The relationships between journalists and their organs of publication, on the one hand, and the various arms of the broader entertainment industries – including the arts, travel, food and drink, movies, sport and more – on the other seem, in hindsight, to have been so much simpler before the advent of the internet.
Not just the advent of the internet, but also the subsequent wild, crazy diversification of the media and, in particular, the arrival of bloggers.
Having a foot planted firmly in both camps – being both blogger and journo, one with much experience working with publicists in a previous life – I am finding it fascinating to observe how new dynamics and ways of relating are gradually being created and learned by all concerned.
Let me recount, without going in to too much detail, three encounters in the recent life of Consider The Sauce.
And let me add at the outset, that at no point in any of the following did I detect any outright dishonesty or aim to offend. The mis-steps that have left me bemused are solely the result of people working under pressure in a rapidly changing and often confusing environment.
First up …
A couple of months ago I was contacted by a publicist working on behalf of a franchise food company of which Bennie and are declared fans.
After informing me about the opening of another of the company’s restaurants, I reckon there were only two viable paths to follow – either express the hope that we’d visit, eat at and review the eatery concerned and keep fingers crossed; or offer to provide a complementary meal to Bennie and I at no cost to us at all.
Instead, I was offered a $20 voucher that would not cover the cost of meals for the pair of us.
This, it seems to me, is the worst possible approach.
Several emails between she and I ensued, but I remain unclear whether the $20 voucher plan was the idea of the food chain or the publicist and/or the company for which she works.
Along the way, some comments were thrown in about mummy bloggers and their insistence on being paid for posts. Just quite what that has to do with me, I also remain unclear about.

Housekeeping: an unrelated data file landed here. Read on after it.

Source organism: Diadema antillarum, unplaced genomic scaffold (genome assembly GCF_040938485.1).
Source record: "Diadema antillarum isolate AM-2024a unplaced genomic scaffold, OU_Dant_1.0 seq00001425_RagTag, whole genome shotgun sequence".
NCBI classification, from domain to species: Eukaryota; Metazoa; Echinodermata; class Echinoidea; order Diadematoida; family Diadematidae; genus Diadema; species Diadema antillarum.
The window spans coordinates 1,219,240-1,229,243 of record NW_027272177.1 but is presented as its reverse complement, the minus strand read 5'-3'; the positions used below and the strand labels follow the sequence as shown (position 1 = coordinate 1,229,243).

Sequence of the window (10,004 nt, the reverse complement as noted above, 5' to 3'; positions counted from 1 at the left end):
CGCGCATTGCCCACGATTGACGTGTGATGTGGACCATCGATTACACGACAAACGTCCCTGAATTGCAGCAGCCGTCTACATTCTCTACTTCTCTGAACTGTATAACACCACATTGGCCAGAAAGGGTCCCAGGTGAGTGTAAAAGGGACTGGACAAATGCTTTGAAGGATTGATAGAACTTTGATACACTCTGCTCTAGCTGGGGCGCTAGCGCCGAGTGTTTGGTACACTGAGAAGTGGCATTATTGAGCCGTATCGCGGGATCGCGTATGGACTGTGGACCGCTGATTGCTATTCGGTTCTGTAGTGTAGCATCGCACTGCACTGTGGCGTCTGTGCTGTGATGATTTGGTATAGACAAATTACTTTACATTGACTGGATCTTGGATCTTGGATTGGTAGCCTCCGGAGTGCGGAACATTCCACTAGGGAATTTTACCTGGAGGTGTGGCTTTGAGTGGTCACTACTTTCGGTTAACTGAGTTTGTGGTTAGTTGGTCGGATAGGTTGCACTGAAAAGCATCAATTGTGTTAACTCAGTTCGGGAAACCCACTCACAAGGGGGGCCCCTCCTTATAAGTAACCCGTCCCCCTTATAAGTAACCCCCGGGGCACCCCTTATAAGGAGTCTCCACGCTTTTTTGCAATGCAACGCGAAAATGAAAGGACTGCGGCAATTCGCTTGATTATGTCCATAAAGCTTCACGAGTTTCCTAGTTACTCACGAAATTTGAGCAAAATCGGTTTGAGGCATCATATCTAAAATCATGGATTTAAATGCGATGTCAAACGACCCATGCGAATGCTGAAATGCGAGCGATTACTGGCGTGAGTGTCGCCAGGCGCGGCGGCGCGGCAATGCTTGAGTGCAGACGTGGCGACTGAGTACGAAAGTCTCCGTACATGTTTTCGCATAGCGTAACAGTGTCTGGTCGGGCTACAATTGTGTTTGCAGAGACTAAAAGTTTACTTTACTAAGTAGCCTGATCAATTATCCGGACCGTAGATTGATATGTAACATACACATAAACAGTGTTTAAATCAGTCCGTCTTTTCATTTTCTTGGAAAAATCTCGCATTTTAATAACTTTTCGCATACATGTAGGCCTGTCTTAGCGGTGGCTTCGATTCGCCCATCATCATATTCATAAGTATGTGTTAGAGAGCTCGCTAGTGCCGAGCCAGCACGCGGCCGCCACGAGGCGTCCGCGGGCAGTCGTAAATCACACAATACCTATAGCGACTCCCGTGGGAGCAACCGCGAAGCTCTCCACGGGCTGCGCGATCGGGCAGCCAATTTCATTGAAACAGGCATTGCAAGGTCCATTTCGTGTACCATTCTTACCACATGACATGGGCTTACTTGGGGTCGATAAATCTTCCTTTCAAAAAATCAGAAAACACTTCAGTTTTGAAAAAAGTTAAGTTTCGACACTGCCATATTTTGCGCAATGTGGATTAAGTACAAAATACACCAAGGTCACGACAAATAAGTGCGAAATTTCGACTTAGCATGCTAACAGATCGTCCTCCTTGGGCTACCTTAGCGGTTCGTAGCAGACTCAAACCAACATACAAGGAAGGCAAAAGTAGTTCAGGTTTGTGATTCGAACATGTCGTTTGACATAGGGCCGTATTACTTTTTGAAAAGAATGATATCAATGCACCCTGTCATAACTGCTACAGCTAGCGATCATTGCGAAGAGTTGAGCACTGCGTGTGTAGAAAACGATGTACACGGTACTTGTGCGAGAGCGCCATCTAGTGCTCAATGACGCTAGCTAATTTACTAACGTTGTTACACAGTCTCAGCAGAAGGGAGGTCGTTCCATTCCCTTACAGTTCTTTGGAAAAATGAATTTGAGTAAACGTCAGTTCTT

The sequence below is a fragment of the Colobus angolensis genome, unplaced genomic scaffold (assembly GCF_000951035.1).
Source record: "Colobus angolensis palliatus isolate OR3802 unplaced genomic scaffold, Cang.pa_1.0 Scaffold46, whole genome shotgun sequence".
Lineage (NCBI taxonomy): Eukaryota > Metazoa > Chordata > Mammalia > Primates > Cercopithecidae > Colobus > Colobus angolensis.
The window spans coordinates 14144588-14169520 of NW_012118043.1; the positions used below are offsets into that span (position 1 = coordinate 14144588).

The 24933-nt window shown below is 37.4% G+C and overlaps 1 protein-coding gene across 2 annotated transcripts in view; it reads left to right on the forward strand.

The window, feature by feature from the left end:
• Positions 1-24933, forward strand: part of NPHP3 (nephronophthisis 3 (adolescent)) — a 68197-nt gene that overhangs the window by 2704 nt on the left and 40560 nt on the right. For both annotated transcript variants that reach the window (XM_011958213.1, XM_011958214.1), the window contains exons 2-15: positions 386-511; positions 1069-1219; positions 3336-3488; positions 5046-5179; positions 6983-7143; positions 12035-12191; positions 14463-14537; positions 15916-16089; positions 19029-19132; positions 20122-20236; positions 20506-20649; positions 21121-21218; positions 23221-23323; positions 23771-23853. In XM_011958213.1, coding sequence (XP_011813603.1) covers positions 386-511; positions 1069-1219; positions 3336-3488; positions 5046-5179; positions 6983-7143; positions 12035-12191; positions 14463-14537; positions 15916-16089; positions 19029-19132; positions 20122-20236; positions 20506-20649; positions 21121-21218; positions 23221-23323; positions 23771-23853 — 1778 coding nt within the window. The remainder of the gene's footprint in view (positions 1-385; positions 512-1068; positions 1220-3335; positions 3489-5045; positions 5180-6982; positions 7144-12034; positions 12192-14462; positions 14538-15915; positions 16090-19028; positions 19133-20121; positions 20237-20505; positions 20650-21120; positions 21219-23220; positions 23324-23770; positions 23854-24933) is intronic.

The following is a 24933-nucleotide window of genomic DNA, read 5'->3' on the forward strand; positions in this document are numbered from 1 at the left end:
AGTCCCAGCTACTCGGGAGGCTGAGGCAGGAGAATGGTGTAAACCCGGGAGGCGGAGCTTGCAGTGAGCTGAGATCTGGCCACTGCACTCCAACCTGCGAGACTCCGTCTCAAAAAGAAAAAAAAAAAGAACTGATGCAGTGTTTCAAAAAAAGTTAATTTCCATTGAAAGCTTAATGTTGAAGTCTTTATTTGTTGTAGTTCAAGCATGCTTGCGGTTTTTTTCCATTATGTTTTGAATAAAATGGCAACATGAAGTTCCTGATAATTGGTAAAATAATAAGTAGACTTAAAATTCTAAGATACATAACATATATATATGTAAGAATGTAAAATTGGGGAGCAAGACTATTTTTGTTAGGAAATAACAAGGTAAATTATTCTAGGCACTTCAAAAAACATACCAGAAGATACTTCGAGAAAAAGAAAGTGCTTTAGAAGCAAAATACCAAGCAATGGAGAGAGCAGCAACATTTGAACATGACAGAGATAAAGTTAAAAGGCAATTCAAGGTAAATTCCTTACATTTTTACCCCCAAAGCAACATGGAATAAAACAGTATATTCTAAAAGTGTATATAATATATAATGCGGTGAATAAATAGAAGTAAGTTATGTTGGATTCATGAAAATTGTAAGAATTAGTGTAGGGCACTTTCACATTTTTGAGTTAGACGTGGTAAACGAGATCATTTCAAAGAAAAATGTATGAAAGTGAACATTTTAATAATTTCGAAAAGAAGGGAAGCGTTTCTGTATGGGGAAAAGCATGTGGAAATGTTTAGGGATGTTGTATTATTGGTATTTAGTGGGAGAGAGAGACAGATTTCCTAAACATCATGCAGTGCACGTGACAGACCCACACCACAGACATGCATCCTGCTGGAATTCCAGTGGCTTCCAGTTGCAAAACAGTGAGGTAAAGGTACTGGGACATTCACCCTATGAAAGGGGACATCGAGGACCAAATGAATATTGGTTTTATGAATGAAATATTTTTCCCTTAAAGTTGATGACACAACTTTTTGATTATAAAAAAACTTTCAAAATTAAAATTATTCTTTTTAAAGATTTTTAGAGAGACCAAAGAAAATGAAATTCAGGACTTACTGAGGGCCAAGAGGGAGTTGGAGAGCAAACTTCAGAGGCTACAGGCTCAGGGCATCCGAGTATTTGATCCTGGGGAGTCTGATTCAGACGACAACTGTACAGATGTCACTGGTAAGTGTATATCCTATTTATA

A few weeks ago I received another approach from a publicist, this time working on behalf of a major international food industry company.
After politely telling the publicist that Bennie and I preferred, where possible, to buy and use the Australian-made versions of the product in question, I nevertheless expressed some interest.
But that would depend, I told the publicist, on just what she meant by “we would love to get you involved and give you the opportunity to establish a long-term partnership” and “I believe your blog would be a great fit for this campaign”.
I have yet to receive a reply regarding this matter.
And that’s a shame, it seems to me.
I am used to working in an environment where even if deals are not done, there is scope for making contacts and having a bit of fun, a bit of back and forth, a sense of playfulness.
As already noted, these are people working under pressure with very specific aims in mind. But I find it disheartening that I am learning to get used to the idea that once it’s obvious I am not going to play ball, contact – and goodwill? – abruptly ceases.
Is the only good (i.e. useful) blogger a compliant blogger?
It could be argued that taking the time to win the support and participation of a more skeptical, question-asking and non-compliant blogger and/or journalist would pay greater dividends in the long run.
And whatever the usual courtesies that are observed, it’s difficult to shake the feeling that many publicists see bloggers as members of some sort of lower species who can be expected to jump at any opportunity to “participate” and who should be grateful for the opportunity to do so.
Finally, and more recently, I fired off an application to an Australian food media company/website seeking “Travel and Foodie BLOGGERS” for its new blog set-up.
This seemed, at the time, like a real-deal potential prospect.
But the longish, polite response I received left me a little deflated.
Reading between the lines, I just intuitively knew what the story was … but it wasn’t until I bluntly asked that I was told: “Am I correct in assuming that you will not be offering any payment for writing done or stories used?”
The answer: “No this is not a paid assignment.”
That’s fine and now I know, even if I reckon such could have been stated a little more up front!
More interestingly, the lovely person with whom I corresponded about this matter wrote: “We wanted bloggers, as professional journalists have the credentials to definitely expect to be paid.”
When I pointed out the difficulties I have with this statement – that some bloggers ARE professional journalists, and that there are many bloggers more worthy of being paid than untold numbers of hack “real” journalists – my contact agreed with me wholeheartedly.
But still, it seems indicative of a mindset that reflects what used to be rather than a whole new world.
I’m happy to say that in this case the door has been left open for further engagement.
Don’t get me wrong – I actually enjoy this sort of banter with these sorts of people.
And I wouldn’t like to be doing what they are – dealing with a world in which every blogger seems to insist on being treated as an individual. That takes time and patience.
All I can say … yep!